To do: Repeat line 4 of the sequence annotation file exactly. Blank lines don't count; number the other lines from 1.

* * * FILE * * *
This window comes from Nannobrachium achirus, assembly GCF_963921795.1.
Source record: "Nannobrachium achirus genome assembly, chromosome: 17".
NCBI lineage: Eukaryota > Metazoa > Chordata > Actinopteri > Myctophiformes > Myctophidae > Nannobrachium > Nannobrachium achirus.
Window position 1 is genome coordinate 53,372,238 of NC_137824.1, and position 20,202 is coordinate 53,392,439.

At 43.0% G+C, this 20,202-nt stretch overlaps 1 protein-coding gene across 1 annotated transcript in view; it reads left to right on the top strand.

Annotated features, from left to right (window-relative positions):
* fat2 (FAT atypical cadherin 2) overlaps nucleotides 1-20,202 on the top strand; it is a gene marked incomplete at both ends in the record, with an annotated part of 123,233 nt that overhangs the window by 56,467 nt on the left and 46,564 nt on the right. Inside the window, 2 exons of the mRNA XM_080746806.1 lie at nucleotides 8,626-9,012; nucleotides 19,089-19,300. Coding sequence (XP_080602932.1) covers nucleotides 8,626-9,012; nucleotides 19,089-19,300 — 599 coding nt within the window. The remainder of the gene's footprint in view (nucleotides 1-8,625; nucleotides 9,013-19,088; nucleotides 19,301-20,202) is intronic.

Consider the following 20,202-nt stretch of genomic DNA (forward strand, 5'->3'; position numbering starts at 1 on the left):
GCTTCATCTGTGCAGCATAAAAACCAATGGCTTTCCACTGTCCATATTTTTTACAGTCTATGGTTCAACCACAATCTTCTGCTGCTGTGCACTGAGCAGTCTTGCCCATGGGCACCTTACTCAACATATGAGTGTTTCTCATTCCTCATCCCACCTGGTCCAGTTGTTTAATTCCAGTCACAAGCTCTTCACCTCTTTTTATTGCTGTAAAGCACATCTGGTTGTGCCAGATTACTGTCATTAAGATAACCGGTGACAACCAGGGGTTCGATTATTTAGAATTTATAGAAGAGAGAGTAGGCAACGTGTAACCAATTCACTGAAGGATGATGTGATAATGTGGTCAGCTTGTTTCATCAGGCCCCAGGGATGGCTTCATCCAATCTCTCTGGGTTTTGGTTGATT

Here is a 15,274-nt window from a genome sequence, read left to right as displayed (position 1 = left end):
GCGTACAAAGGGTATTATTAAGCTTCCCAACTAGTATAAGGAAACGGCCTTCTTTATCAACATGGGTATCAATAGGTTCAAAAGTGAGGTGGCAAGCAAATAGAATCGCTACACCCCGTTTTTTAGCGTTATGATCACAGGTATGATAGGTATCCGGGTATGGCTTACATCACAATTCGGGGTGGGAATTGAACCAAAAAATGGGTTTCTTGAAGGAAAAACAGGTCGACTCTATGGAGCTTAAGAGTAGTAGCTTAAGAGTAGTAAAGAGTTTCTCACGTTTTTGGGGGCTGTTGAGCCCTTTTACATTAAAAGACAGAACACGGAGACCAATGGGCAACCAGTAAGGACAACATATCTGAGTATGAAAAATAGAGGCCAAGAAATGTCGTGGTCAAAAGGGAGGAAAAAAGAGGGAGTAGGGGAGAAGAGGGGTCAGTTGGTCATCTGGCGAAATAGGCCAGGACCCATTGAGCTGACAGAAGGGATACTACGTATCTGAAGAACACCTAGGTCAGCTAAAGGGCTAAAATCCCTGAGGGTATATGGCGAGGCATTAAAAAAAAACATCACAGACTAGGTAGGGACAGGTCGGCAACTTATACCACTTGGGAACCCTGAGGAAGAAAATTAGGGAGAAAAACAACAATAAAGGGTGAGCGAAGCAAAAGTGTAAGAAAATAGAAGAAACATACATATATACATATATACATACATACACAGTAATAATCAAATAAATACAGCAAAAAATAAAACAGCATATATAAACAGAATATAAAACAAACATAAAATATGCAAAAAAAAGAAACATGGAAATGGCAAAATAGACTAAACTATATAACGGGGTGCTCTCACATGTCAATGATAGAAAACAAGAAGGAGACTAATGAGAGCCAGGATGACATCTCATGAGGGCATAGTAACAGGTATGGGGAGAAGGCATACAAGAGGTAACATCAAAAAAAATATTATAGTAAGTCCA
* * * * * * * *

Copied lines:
Window position 1 is genome coordinate 53,372,238 of NC_137824.1, and position 20,202 is coordinate 53,392,439.